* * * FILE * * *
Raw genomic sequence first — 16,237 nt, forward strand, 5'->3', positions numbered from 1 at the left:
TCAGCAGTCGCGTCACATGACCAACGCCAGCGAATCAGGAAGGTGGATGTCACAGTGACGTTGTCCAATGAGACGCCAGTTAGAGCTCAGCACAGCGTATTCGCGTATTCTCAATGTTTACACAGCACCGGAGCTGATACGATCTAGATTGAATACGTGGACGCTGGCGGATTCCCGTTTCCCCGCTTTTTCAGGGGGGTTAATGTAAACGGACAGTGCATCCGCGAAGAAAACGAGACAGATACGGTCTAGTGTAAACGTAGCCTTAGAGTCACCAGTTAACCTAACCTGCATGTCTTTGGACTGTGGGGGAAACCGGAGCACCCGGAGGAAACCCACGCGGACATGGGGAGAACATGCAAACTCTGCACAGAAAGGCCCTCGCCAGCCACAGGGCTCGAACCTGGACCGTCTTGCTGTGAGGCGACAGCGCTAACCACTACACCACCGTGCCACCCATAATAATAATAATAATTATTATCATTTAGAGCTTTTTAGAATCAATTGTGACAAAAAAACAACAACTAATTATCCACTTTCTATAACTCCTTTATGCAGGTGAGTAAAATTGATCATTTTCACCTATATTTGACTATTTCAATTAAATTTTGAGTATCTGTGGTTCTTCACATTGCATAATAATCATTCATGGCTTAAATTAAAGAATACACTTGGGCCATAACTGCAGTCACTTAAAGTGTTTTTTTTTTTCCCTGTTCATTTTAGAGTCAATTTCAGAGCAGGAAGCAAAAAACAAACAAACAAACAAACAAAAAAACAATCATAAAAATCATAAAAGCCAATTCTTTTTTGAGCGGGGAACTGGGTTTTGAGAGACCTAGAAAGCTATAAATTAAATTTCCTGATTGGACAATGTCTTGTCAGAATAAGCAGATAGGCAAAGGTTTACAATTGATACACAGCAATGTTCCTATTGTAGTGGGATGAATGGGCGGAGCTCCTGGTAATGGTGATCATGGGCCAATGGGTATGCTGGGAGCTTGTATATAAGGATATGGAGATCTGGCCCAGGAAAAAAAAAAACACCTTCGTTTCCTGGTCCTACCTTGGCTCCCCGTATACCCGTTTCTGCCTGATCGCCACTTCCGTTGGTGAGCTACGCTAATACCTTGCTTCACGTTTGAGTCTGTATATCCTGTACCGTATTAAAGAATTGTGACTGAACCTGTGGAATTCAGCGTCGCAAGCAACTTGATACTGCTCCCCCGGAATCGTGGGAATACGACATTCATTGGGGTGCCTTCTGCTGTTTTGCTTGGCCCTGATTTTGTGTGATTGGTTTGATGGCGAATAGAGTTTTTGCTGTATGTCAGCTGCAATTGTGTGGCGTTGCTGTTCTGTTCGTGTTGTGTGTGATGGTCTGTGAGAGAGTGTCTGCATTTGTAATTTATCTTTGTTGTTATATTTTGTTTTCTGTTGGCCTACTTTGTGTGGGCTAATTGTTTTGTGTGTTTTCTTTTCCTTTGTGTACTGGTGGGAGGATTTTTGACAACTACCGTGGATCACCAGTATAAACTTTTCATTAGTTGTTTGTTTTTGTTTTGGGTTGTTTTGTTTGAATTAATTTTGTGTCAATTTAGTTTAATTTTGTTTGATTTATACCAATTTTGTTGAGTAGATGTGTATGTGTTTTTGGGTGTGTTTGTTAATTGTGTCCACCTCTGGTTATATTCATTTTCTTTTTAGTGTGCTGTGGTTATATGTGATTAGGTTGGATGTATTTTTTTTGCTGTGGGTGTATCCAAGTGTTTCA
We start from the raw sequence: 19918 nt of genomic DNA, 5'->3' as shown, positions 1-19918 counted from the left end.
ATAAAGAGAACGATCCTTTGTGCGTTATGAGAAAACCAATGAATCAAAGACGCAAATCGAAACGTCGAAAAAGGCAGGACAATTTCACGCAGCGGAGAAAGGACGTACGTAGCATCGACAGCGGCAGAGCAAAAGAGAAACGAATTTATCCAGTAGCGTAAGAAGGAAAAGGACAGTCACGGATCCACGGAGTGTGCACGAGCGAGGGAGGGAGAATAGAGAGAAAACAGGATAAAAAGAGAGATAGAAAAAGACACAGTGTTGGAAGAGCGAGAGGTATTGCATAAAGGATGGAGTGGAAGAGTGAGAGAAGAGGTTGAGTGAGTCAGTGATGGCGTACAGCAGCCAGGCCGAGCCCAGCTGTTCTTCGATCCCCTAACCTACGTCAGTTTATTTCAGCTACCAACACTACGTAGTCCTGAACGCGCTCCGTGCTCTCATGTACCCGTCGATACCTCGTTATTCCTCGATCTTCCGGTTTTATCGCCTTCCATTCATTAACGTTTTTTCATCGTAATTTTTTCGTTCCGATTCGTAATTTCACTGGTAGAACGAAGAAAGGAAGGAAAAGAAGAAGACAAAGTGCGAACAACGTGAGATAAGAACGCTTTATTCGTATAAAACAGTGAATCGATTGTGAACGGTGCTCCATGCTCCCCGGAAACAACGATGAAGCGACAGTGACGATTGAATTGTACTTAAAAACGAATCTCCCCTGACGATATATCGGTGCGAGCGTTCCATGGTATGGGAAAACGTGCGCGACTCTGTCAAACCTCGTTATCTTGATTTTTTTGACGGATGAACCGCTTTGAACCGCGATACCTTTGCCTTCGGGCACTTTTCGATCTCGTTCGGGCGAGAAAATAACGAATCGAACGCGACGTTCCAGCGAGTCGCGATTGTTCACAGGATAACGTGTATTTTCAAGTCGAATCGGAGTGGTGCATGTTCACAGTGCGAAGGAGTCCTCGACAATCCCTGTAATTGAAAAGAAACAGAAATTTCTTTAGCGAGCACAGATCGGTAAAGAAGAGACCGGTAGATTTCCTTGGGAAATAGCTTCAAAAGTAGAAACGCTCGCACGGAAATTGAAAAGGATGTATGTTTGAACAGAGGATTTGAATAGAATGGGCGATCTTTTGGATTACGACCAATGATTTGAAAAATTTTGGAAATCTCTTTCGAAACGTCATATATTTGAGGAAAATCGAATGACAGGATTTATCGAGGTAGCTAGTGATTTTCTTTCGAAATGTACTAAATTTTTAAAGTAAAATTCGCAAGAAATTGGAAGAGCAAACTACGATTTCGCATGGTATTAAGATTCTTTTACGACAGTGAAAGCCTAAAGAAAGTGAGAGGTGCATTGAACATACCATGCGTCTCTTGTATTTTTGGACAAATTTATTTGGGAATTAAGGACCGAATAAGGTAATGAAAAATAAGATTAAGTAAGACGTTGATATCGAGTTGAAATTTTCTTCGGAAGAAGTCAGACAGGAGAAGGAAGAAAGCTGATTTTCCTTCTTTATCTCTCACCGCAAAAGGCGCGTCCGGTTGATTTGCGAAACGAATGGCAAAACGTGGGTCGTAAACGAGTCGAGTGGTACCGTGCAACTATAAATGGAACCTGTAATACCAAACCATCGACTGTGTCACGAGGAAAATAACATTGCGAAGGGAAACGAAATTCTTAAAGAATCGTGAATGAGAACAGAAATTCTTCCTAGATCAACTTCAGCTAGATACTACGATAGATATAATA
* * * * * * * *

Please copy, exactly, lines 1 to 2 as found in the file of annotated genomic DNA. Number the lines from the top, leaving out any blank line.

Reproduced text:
Raw genomic sequence first — 16,237 nt, forward strand, 5'->3', positions numbered from 1 at the left:
TCAGCAGTCGCGTCACATGACCAACGCCAGCGAATCAGGAAGGTGGATGTCACAGTGACGTTGTCCAATGAGACGCCAGTTAGAGCTCAGCACAGCGTATTCGCGTATTCTCAATGTTTACACAGCACCGGAGCTGATACGATCTAGATTGAATACGTGGACGCTGGCGGATTCCCGTTTCCCCGCTTTTTCAGGGGGGTTAATGTAAACGGACAGTGCATCCGCGAAGAAAACGAGACAGATACGGTCTAGTGTAAACGTAGCCTTAGAGTCACCAGTTAACCTAACCTGCATGTCTTTGGACTGTGGGGGAAACCGGAGCACCCGGAGGAAACCCACGCGGACATGGGGAGAACATGCAAACTCTGCACAGAAAGGCCCTCGCCAGCCACAGGGCTCGAACCTGGACCGTCTTGCTGTGAGGCGACAGCGCTAACCACTACACCACCGTGCCACCCATAATAATAATAATAATTATTATCATTTAGAGCTTTTTAGAATCAATTGTGACAAAAAAACAACAACTAATTATCCACTTTCTATAACTCCTTTATGCAGGTGAGTAAAATTGATCATTTTCACCTATATTTGACTATTTCAATTAAATTTTGAGTATCTGTGGTTCTTCACATTGCATAATAATCATTCATGGCTTAAATTAAAGAATACACTTGGGCCATAACTGCAGTCACTTAAAGTGTTTTTTTTTTTCCCTGTTCATTTTAGAGTCAATTTCAGAGCAGGAAGCAAAAAACAAACAAACAAACAAACAAAAAAACAATCATAAAAATCATAAAAGCCAATTCTTTTTTGAGCGGGGAACTGGGTTTTGAGAGACCTAGAAAGCTATAAATTAAATTTCCTGATTGGACAATGTCTTGTCAGAATAAGCAGATAGGCAAAGGTTTACAATTGATACACAGCAATGTTCCTATTGTAGTGGGATGAATGGGCGGAGCTCCTGGTAATGGTGATCATGGGCCAATGGGTATGCTGGGAGCTTGTATATAAGGATATGGAGATCTGGCCCAGGAAAAAAAAAAACACCTTCGTTTCCTGGTCCTACCTTGGCTCCCCGTATACCCGTTTCTGCCTGATCGCCACTTCCGTTGGTGAGCTACGCTAATACCTTGCTTCACGTTTGAGTCTGTATATCCTGTACCGTATTAAAGAATTGTGACTGAACCTGTGGAATTCAGCGTCGCAAGCAACTTGATACTGCTCCCCCGGAATCGTGGGAATACGACATTCATTGGGGTGCCTTCTGCTGTTTTGCTTGGCCCTGATTTTGTGTGATTGGTTTGATGGCGAATAGAGTTTTTGCTGTATGTCAGCTGCAATTGTGTGGCGTTGCTGTTCTGTTCGTGTTGTGTGTGATGGTCTGTGAGAGAGTGTCTGCATTTGTAATTTATCTTTGTTGTTATATTTTGTTTTCTGTTGGCCTACTTTGTGTGGGCTAATTGTTTTGTGTGTTTTCTTTTCCTTTGTGTACTGGTGGGAGGATTTTTGACAACTACCGTGGATCACCAGTATAAACTTTTCATTAGTTGTTTGTTTTTGTTTTGGGTTGTTTTGTTTGAATTAATTTTGTGTCAATTTAGTTTAATTTTGTTTGATTTATACCAATTTTGTTGAGTAGATGTGTATGTGTTTTTGGGTGTGTTTGTTAATTGTGTCCACCTCTGGTTATATTCATTTTCTTTTTAGTGTGCTGTGGTTATATGTGATTAGGTTGGATGTATTTTTTTTGCTGTGGGTGTATCCAAGTGTTTCA